image of peace sign with rainbow flag background

I was in walking to my Sunday School class after church the morning of June 12, 2016. Still out in the hallway, my friend Jill tapped my shoulder and asked if I’d seen the news. “There was a shooting at a gay club in Orlando. Over a dozen have been killed.” During the next hour I watched outlet after outlet publish updates. Eventually that initial dozen became the forty-nine. We would learn that most of the victims were Latinx. We would learn most of them were young. We would learn their names; we would learn about their families of origin and their families of choice. And, for many LGBTQ Christians, we would learn that our pastors, thought-leaders, and fellow believers struggled to understand how their theology was linked to the massacre.

I attended four different vigils in Atlanta the week following the tragedy. Three of these were at churches. The largest of them somehow made it through the entire hour and a half service without once mentioning the homophobia, prejudice, and implicit biases that would lead to an act of targeted violence. The liturgy instead addressed gun violence and domestic terrorism. The bishop who preached the service made sure to mention how he had spent plenty of nights out in D.C. with gay friends at gay clubs because “even a straight guy like him can appreciate good music when he hears it” and went on to declare how their upstanding, “ancient and progressive” tradition has proudly supported and affirmed LGBTQ persons since 2004 to which end I couldn’t help but think, “then why are we still dying?”

What the bishop didn’t say was that what happened at Pulse was a most explicit and violent display of anti-LGBTQ ideology, and it was far from the only time or the only way our bodies have been harmed. What he didn’t say was that there is a clear link between non-affirming religious belief and emotionally and spiritually devastating practice. What he didn’t say was that one of the reasons LGBTQ people, both Christian and not, find themselves routinely at clubs for sanctuary is because of all the ways we’ve been marginalized and or held at an arms-length by conservative and neo-liberal faith communities alike.

Almost a year after Pulse, the LGBTQ Christian organization I work for partnered with a large, moderate to conservative Evangelical church in Orlando for a community dialogue event. The goals were to humanize various theological views on sexuality and gender, to model civil discourse, and to legitimize Christian disagreement on that matter, which is the first and farthest step many conservatives often take in positively shifting their beliefs. During the event, we screened Love the Sinner, directed by Jessica Devaney and Geeta Gandbhir. It is a film that uses a first-person approach to exploring the relationship between non-affirming beliefs and the violence the LGBTQ community faces in general.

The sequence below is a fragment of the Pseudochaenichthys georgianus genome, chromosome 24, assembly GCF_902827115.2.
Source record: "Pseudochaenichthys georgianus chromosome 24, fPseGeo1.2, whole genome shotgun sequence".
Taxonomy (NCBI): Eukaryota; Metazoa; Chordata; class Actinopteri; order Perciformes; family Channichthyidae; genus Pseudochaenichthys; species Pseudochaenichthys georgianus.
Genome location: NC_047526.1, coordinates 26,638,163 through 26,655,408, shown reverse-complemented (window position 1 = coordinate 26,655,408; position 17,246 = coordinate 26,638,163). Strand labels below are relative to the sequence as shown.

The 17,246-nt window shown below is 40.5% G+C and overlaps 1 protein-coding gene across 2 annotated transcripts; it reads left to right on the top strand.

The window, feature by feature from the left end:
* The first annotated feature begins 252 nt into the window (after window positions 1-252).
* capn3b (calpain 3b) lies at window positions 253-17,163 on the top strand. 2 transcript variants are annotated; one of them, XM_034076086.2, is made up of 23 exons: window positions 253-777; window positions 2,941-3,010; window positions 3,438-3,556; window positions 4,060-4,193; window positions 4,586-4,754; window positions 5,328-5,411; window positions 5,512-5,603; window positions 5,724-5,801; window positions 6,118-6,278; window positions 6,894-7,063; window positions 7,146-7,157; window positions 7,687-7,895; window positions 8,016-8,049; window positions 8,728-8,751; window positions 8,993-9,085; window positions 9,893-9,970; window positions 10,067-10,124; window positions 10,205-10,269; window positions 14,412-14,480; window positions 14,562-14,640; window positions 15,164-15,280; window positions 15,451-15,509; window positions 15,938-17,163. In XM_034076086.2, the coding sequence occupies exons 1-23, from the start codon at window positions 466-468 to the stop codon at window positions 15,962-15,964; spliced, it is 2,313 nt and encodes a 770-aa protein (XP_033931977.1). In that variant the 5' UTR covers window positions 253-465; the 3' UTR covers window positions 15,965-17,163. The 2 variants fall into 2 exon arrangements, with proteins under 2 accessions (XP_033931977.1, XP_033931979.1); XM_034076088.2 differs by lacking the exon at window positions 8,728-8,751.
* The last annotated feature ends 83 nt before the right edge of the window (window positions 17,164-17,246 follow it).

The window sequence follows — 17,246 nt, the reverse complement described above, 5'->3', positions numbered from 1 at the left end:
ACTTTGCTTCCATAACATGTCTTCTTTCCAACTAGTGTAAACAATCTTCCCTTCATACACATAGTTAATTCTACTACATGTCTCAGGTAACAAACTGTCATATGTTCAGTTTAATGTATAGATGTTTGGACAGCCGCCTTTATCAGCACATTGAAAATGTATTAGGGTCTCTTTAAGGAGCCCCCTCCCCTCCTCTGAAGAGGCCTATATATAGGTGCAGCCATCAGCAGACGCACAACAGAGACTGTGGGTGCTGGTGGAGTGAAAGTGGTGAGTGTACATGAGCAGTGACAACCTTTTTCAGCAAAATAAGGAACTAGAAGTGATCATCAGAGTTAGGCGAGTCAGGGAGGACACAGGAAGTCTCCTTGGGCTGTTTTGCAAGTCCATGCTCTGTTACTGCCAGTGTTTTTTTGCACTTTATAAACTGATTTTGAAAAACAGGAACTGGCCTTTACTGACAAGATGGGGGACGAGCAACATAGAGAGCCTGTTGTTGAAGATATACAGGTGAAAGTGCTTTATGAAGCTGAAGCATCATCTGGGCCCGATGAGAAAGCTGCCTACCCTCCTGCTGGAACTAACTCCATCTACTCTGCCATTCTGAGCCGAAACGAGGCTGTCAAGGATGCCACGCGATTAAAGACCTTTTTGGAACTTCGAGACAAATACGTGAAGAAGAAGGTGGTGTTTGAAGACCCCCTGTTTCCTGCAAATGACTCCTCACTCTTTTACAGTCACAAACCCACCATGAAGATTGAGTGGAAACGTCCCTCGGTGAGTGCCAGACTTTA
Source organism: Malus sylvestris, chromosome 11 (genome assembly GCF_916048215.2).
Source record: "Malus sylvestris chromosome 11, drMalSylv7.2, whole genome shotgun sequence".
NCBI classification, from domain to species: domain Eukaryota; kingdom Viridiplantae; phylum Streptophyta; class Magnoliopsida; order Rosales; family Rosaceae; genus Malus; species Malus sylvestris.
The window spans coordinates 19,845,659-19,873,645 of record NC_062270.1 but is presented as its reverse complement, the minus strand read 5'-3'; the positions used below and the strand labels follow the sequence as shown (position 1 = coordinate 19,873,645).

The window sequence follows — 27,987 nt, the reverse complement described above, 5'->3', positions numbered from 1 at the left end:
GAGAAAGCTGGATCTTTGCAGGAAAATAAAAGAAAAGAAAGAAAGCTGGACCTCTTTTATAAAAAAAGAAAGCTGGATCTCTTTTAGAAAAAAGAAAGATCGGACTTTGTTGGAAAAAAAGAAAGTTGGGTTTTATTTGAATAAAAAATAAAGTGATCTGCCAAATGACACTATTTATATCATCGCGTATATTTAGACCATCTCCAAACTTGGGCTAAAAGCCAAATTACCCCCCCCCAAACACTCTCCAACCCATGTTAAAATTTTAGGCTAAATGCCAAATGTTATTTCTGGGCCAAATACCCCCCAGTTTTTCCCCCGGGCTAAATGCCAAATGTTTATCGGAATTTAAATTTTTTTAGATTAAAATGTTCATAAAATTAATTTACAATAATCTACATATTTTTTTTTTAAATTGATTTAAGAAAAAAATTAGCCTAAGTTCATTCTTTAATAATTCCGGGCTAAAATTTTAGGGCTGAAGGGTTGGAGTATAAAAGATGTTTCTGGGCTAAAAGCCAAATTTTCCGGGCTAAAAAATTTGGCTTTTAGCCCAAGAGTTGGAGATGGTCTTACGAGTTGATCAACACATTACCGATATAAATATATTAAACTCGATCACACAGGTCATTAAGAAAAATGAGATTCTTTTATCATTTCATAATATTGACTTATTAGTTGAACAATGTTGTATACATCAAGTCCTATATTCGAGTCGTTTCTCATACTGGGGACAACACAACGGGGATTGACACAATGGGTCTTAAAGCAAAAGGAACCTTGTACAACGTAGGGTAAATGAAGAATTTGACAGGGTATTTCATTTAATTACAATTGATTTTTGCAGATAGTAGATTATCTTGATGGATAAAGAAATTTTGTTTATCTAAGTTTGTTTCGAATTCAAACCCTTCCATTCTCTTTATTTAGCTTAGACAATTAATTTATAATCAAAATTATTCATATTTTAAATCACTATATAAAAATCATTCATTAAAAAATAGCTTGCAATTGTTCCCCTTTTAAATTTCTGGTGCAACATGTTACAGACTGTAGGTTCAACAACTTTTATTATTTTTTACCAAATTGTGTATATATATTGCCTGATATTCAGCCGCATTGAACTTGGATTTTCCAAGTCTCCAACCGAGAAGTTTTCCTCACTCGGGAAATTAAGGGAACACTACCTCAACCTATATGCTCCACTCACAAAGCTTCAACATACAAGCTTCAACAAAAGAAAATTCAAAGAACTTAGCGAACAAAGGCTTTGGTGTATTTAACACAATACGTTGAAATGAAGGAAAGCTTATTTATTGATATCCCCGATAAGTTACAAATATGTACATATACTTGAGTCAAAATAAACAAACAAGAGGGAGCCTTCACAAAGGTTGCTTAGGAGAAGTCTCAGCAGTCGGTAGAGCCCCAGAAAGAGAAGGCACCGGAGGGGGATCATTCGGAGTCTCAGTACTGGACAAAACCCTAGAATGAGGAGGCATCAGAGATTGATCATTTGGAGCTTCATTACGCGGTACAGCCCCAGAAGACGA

I sat in the dark sanctuary preparing to moderate the conversation among three pastors and I wept silently. I wept for the 49 and their families. I wept for the tens of thousands of LGBTQ people still riding out the residual effects of being connected to a targeted hate crime. I wept for the compounding ways in which our ethnicities and genders regularly intensify our proximity to danger. I wept for all the queer friends and family I have who have endured and or still live in spiritually traumatizing spaces. I wept for all the Tyler’s, the Daniel’s, and the Dee’s who spent their lives among Christian communities that saw no harm in teaching their congregations to “love the sinner and hate the sin.” I wept for myself. I wept for all the years that I believed how I give and receive love to be irredeemably broken. I wept for the chasm between the intention of non-affirming belief and its systematically devastating impact. Love the Sinner, with precision and clarity, grounded for me the idea that the personal is political, is theological. What we believe God believes about anyone has tremendous bearing on their bodies and souls and if we, as people of faith, are not actively interrogating our belief systems, we are complicit. “Progressive” or not, despite what that bishop at the vigil I attended seemed to think, I do believe that the blood is on our hands and we must do something about it.

Whether you’re in a classroom teaching or learning, a Church leader or other community member, we have to recognize the connection between religious teaching (or silence) and the violence the LGBTQ community experiences. Whether you’re a person of faith or not, being able to point students of religious background toward affirming teachings within those traditions can save lives and create a safer, more inclusive society at large.

I’ve used these three points to ground me in talking to students:

  • all faith traditions are rooted in love

  • everyone deserves love and respect

  • as a community, regardless of spirituality, we have a responsibility to care for each other

For free streaming of the 15-minute documentary, Love the Sinner, and its educational resources, email


Image of the author, Myles Markham


Myles Markham is the Programs & Organizing Coordinator for The Reformation Project, a seminary student, and is based in Atlanta, Georgia.